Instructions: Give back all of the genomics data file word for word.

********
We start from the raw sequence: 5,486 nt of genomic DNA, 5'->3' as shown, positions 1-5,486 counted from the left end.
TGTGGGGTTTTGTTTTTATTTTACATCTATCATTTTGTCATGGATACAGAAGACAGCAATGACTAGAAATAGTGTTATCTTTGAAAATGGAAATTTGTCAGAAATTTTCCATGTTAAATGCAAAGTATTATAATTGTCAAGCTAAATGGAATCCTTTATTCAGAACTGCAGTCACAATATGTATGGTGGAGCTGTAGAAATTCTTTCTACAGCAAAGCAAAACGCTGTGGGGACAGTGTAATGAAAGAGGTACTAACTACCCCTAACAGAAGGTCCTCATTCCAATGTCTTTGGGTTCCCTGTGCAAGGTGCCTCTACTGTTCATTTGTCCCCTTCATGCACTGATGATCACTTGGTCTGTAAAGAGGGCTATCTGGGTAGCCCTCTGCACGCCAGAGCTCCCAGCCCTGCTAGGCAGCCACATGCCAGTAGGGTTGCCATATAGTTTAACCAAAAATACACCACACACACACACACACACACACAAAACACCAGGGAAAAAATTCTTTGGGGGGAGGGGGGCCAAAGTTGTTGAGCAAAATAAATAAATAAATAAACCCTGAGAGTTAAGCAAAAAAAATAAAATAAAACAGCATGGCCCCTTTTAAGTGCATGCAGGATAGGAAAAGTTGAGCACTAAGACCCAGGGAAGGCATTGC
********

We start from the raw sequence: 5,486 nt of genomic DNA, 5'->3' as shown, positions 1-5,486 counted from the left end.
TGTGGGGTTTTGTTTTTATTTTACATCTATCATTTTGTCATGGATACAGAAGACAGCAATGACTAGAAATAGTGTTATCTTTGAAAATGGAAATTTGTCAGAAATTTTCCATGTTAAATGCAAAGTATTATAATTGTCAAGCTAAATGGAATCCTTTATTCAGAACTGCAGTCACAATATGTATGGTGGAGCTGTAGAAATTCTTTCTACAGCAAAGCAAAACGCTGTGGGGACAGTGTAATGAAAGAGGTACTAACTACCCCTAACAGAAGGTCCTCATTCCAATGTCTTTGGGTTCCCTGTGCAAGGTGCCTCTACTGTTCATTTGTCCCCTTCATGCACTGATGATCACTTGGTCTGTAAAGAGGGCTATCTGGGTAGCCCTCTGCACGCCAGAGCTCCCAGCCCTGCTAGGCAGCCACATGCCAGTAGGGTTGCCATATAGTTTAACCAAAAATACACCACACACACACACACACACACACAAAACACCAGGGAAAAAATTCTTTGGGGGGAGGGGGGCCAAAGTTGTTGAGCAAAATAAATAAATAAATAAACCCTGAGAGTTAAGCAAAAAAAATAAAATAAAACAGCATGGCCCCTTTTAAGTGCATGCAGGATAGGAAAAGTTGAGCACTAAGACCCAGGGAAGGCATTGC